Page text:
When viewed in all lighting conditions, near-colorless diamonds don’t display a strong presence of color. People who are particularly color-sensitive may detect traces of color on diamonds belonging to the “I” category—but not those in the lower classification levels.

Another advantage of near-colorless diamonds is that they can be set on either white or yellow metals as they do not require the setting to make them look brighter. They have their own bewitching brightness. This gives potential buyers a wide leeway of freedom in choosing the perfect setting.

Beauty and Budget Balance

Let’s face it. When people shop, especially for jewelry, their minds are hot-wired on two things: price and beauty. Nobody shops with a bagful of money to pour on the first jewelry item one sees on display. They look around, try this or that, then inquire about the price (if the item has no price tag). If it has, they will ask for discounts.

Near-colorless diamonds remove that hassle. They provide the perfect beauty of a colorless diamond that fits a typical diamond buyer. And they can look good in any setting, i.e., white, yellow gold, or rose gold.

And yes, they sparkle just as much as colorless diamonds do—assuming the cuts are the same.

Is a Near-colorless Diamond Good?

Near-colorless diamonds are not only ‘good’ but very good. It’s kind of enjoying the best of both worlds—beauty and affordability.

Though it is also rare, but not as rare as colorless diamonds. This has a great impact on its price. For example, a colorless diamond could cost around $ 9,000.00/carat, while a near-colorless variety is about $ 7,000.00/carat.

Like its cousin, the colorless diamonds, it can be set in various kinds of metals and cut the same way without diminishing its beauty and allure.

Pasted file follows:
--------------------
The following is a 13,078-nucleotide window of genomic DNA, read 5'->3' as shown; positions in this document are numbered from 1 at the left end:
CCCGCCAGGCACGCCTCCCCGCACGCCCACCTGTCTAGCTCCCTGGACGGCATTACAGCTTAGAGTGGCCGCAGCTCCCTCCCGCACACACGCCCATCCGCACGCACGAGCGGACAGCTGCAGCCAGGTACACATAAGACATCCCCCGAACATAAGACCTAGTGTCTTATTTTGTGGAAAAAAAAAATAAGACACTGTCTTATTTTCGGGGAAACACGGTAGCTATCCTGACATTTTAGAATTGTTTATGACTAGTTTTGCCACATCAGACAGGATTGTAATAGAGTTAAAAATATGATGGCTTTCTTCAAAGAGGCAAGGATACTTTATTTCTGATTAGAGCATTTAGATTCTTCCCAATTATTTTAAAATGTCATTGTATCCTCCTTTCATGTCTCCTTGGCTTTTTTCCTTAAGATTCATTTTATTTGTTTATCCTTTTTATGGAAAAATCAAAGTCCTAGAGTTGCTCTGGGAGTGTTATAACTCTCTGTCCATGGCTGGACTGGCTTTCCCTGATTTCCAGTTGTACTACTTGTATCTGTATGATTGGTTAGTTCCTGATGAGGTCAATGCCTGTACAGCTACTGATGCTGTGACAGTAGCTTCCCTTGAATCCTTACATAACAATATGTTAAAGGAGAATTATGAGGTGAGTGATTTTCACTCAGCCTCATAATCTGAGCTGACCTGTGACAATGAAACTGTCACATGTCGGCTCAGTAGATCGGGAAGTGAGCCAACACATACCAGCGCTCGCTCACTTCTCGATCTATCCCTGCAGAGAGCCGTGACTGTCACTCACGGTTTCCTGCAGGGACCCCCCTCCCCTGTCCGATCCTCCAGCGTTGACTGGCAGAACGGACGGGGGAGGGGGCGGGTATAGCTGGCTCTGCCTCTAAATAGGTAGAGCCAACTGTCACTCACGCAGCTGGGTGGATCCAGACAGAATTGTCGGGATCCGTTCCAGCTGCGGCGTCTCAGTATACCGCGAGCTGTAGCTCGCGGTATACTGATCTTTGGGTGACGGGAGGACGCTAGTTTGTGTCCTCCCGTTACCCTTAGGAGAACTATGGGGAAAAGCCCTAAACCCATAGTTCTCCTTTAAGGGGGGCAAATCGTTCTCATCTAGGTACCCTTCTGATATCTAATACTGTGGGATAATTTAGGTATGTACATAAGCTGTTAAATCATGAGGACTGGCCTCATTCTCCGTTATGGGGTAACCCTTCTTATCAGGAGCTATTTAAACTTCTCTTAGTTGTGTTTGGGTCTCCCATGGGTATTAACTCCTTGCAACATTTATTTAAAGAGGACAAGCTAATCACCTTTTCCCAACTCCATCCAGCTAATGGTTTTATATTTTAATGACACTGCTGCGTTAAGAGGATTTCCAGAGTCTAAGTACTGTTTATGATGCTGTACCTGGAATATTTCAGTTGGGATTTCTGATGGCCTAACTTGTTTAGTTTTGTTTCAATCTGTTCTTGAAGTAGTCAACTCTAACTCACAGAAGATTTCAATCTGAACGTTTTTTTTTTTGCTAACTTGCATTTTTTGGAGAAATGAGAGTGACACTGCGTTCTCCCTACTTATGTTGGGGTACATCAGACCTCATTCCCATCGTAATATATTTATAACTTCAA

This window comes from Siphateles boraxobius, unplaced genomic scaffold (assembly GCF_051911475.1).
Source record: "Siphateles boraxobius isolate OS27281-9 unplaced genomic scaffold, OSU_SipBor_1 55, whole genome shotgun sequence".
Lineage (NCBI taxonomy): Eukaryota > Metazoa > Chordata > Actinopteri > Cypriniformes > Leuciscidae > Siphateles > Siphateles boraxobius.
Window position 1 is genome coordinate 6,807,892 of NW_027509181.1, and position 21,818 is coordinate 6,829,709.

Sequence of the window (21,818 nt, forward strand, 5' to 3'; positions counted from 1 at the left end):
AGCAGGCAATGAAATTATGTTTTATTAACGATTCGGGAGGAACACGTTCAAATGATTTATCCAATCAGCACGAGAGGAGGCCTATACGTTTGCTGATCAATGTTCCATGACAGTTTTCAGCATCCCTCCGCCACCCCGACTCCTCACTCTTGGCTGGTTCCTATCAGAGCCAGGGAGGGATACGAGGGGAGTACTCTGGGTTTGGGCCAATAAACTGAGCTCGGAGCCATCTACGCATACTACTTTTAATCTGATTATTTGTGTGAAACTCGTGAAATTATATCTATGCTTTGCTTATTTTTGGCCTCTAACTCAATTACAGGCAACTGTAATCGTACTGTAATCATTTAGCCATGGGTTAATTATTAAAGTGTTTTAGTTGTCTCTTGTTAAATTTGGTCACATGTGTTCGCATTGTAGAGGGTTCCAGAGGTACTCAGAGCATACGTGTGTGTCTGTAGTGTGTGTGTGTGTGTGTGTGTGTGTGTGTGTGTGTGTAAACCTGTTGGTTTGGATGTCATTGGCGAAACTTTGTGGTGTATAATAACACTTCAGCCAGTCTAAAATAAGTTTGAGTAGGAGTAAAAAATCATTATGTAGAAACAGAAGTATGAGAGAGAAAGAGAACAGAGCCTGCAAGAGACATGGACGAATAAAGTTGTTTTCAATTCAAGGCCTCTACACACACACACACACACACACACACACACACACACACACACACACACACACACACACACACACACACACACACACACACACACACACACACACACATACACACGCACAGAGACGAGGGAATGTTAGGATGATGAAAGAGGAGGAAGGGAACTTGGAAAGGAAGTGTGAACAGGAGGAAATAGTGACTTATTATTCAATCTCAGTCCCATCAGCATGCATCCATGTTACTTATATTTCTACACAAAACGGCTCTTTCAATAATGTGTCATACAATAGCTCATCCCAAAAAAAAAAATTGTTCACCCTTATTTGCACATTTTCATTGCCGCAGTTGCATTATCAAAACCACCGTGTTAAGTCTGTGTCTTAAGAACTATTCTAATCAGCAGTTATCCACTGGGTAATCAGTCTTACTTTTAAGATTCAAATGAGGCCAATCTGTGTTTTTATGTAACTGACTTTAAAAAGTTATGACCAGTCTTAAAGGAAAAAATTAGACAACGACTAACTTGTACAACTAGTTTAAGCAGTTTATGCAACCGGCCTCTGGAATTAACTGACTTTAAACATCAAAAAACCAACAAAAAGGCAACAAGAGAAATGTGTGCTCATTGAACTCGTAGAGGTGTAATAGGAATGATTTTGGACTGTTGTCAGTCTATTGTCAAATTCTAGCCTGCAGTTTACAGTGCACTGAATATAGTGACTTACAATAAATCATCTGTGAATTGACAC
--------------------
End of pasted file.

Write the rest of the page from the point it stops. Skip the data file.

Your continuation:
And when set as a jewelry piece, it looks just like a colorless diamond if both are placed side by side.

Is near-colorless diamonds a good buy?

From the reasons cited above, it is a good buy. When money is tight, it is best to settle for the second-best. Besides, everything is not lost, provided you get the right setting and cut. Both can make your gem look larger and colorless.

Because of its near-colorless properties, you have a very wide option regarding settings, shapes, and styles.

But before you whip out your wallet to buy that piece of jewelry item that caught your fancy (colorless or near-colorless) remember these simple tips to help you decide which is best for you…

Consider the setting color

Is your setting white, yellow, or rose gold? If it is yellow or rose gold, your diamond color will not be so noticeable. So you can go for the upper grade of near-colorless diamonds.

Don’t buy a near-colorless diamond set in white gold or platinum. The color will be much more noticeable.

Match it with the accent stones

If you’re buying a ring, for example, with side or accent stones, make sure that these are of a lower color grade than the center stone as they will ‘steal the thunder’ of the center stone. So, if your center stone is a D, choose accent stones belonging to the G or J category.

Don’t get so hung up with colors

The color grading scheme is for loose stones. When set into a jewelry item, the color difference will not be so obvious.

Besides, most engagement rings use diamonds in the G, H, or I range.

Ring setting design matters

What engagement ring setting design catches your fancy? A halo or a solitaire?

A halo has other stones around the center stone. This design accentuates the color of the center stone due to the other diamonds around it. A colorless or near-colorless diamond is best suited to this purpose

If you are on a budget, the solitaire will be perfect. Not only is it cheaper, but you can use diamonds with a more pronounced color.

Solitaire engagement ring
Solitaire engagement ring

Naturally-mined diamonds are always never colorless. They always have a hint of color, i.e., yellow, pink, green, blue, etc.

Every now and then, however (about less than 1% of all the diamonds mined each year) an ‘odd-man’ appears on the scene—colorless diamonds. They are so rare that finding them is more of an accident than by planning or intent. Today, low-grade colorless diamonds can only be found in the mines of Angola. But it is very much worth the money in trying to acquire one.

Now that you know more about colorless diamonds, perhaps you’d be interested in available alternatives. Read our guide, “The Other Stones: Top Five Diamond Alternatives That Don’t Break the Bank.”